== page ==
It took a hard hitting question to be asked by our soldies – followed by an eruption of cheers – and press releases by two private companies, to shame our government into paying for increased production of armor for our troops.
After the soldier asked Rumsfield about why the soldiers had to dig through the trash for scrap metal and broken glass to help protect themselves, the companies that build trucks for the Military as well as the company that reinforces these trucks said that they could both increase output with no problem at all. Today, the Army revealed that they just made an agreement with producers to increase output.
Article archived here.Armored Humvee production to increase in next few months
Saturday, December 11, 2004
John J. Lumpkin
Washington- The Army entered negotiations with an armor manufacturer Friday to try to accelerate production and delivery of armored versions of the Humvee, Army and company officials said.
Army Secretary Francis Harvey spoke with officials at Armor Holdings, Inc., based in Jacksonville, Fla., who told him Friday they could increase production by up to 100 vehicles a month.
Army officials had previously believed the factory was working at capacity until the company told the news media Thursday that it could make more. Democrats immediately criticized the Bush administration for not boosting production sooner.
Still, company officials said the Armor Holdings plant was not immediately capable of boosting output. Armor Holdings said in a statement Friday that it could increase production by February or March.
The Army has ordered 8,105 of the armored Humvees, and 5,910 are in Iraq, Afghanistan and nearby countries. Armor Holdings is already producing 450 a month, meaning the order would be finished sometime in the early spring. Any increased production by the company before then would accelerate the completion of the order.
Defense Secretary Donald Rumsfeld, responding to a soldier’s complaint about not having enough armored vehicles for the troops, said Wednesday the Army was working to produce more armored vehicles, but it was “a matter of physics, not a matter of money,” suggesting that production lines were operating at capacity.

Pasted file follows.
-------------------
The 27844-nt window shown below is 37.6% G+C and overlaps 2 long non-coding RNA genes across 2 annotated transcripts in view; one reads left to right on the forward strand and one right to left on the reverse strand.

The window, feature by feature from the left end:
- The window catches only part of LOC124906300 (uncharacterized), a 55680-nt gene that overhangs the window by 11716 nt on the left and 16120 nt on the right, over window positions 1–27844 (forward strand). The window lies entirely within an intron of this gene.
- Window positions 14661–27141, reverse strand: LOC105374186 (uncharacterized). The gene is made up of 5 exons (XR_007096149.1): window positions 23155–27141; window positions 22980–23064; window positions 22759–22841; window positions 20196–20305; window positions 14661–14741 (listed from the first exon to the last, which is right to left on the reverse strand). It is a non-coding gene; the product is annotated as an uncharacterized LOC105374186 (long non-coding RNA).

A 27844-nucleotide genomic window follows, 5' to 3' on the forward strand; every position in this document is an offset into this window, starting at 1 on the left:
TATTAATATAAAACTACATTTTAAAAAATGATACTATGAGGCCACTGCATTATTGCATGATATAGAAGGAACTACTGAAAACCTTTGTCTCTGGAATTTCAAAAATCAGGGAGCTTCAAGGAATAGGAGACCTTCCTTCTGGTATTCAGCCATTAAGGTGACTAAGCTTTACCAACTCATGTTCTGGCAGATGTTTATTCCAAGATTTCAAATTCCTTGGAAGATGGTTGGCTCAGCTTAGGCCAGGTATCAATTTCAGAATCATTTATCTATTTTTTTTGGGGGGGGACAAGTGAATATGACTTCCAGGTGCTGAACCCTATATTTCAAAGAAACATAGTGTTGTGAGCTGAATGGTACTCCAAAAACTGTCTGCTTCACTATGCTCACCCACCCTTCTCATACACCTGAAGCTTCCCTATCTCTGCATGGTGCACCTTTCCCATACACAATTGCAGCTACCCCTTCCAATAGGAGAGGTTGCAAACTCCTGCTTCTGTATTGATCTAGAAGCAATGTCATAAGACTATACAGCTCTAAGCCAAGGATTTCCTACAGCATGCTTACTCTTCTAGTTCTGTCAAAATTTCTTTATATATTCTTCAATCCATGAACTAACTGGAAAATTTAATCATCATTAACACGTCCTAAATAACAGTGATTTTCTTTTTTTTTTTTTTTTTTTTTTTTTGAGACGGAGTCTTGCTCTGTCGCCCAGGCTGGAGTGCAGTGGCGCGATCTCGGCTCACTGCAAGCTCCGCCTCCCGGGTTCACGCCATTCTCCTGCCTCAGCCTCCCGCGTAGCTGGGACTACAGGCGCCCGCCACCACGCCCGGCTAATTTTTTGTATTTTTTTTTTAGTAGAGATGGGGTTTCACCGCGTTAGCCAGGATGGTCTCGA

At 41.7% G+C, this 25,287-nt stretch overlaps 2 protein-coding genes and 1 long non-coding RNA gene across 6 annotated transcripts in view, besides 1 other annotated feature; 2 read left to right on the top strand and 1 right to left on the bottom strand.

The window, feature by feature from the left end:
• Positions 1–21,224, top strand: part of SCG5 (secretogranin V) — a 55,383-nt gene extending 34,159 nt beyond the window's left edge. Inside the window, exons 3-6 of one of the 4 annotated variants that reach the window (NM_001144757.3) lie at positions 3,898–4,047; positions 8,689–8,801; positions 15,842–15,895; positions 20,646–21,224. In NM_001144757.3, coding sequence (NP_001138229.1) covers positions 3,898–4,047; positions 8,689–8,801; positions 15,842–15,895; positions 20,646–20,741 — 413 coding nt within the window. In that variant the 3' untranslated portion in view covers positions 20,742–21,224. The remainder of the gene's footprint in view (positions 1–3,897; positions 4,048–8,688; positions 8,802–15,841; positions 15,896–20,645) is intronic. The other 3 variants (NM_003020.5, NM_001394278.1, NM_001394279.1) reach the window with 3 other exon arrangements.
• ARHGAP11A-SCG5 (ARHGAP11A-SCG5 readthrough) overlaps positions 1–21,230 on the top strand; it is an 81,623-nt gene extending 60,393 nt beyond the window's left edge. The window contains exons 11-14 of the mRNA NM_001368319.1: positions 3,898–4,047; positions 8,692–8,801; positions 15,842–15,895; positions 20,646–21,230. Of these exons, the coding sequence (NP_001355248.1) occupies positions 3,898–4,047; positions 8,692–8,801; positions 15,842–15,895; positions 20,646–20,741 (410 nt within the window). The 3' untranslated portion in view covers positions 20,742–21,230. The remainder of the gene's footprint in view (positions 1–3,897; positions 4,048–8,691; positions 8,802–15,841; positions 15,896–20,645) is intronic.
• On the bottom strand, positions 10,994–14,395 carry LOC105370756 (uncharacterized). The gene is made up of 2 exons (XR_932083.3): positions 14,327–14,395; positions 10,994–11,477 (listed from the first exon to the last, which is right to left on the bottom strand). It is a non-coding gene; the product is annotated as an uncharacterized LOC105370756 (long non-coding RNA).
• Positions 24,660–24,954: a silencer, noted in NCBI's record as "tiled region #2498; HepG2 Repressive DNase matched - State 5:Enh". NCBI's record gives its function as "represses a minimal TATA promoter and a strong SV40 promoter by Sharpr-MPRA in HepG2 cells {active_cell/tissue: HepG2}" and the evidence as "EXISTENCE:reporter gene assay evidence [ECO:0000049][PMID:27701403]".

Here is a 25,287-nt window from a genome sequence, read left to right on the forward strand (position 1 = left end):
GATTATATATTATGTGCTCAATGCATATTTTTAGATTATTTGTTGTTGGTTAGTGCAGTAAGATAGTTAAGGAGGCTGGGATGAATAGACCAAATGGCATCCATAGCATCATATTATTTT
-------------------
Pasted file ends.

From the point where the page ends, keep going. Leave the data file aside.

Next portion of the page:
But Armor Holdings spokesman Michael Fox said Thursday that the company recently completed an analysis after the Marines inquired about buying 50 to 100 armored vehicles each month.
“We determined it was doable,” Fox said.
Armor Holdings said it expected to produce about 4,000 armored vehicles this year, compared with 500 in 2001, 600 in 2002, and 850 in 2003.
Cost of the armored Humvees is about $150,000 each.
Production has to be coordinated with AMC General LLC of South Bend, Ind., which produces the trucks used to make the armored Humvees.
Massachusetts Democratic Sen. John Kerry, who continually decried the lack of equipment during his unsuccessful presidential campaign, on Friday called on Rumsfeld to investigate.
Several companies that manufacture protective equipment have indicated they can significantly boost production, Kerry said in a letter to Rumsfeld.
The soldier’s question to Rumsfeld, at a town-hall meeting in Kuwait this week, has led critics to ask why the Pentagon has been unable to send enough armored equipment 21 months into the war. They said war planners had too rosy a picture of how long the campaign would last and didn’t think so many troops and so much armor would be needed for so long.
“This is about faulty analysis and a failed strategy,” said Rep. Ellen Tauscher, a California Democrat who sits on the House Armed Services Committee. “We’ve never had enough troops on the ground since the fall of Saddam Hussein’s government to deal with the insurgency because we didn’t expect one.”
Â© 2004 The Plain Dealer. Used with permission.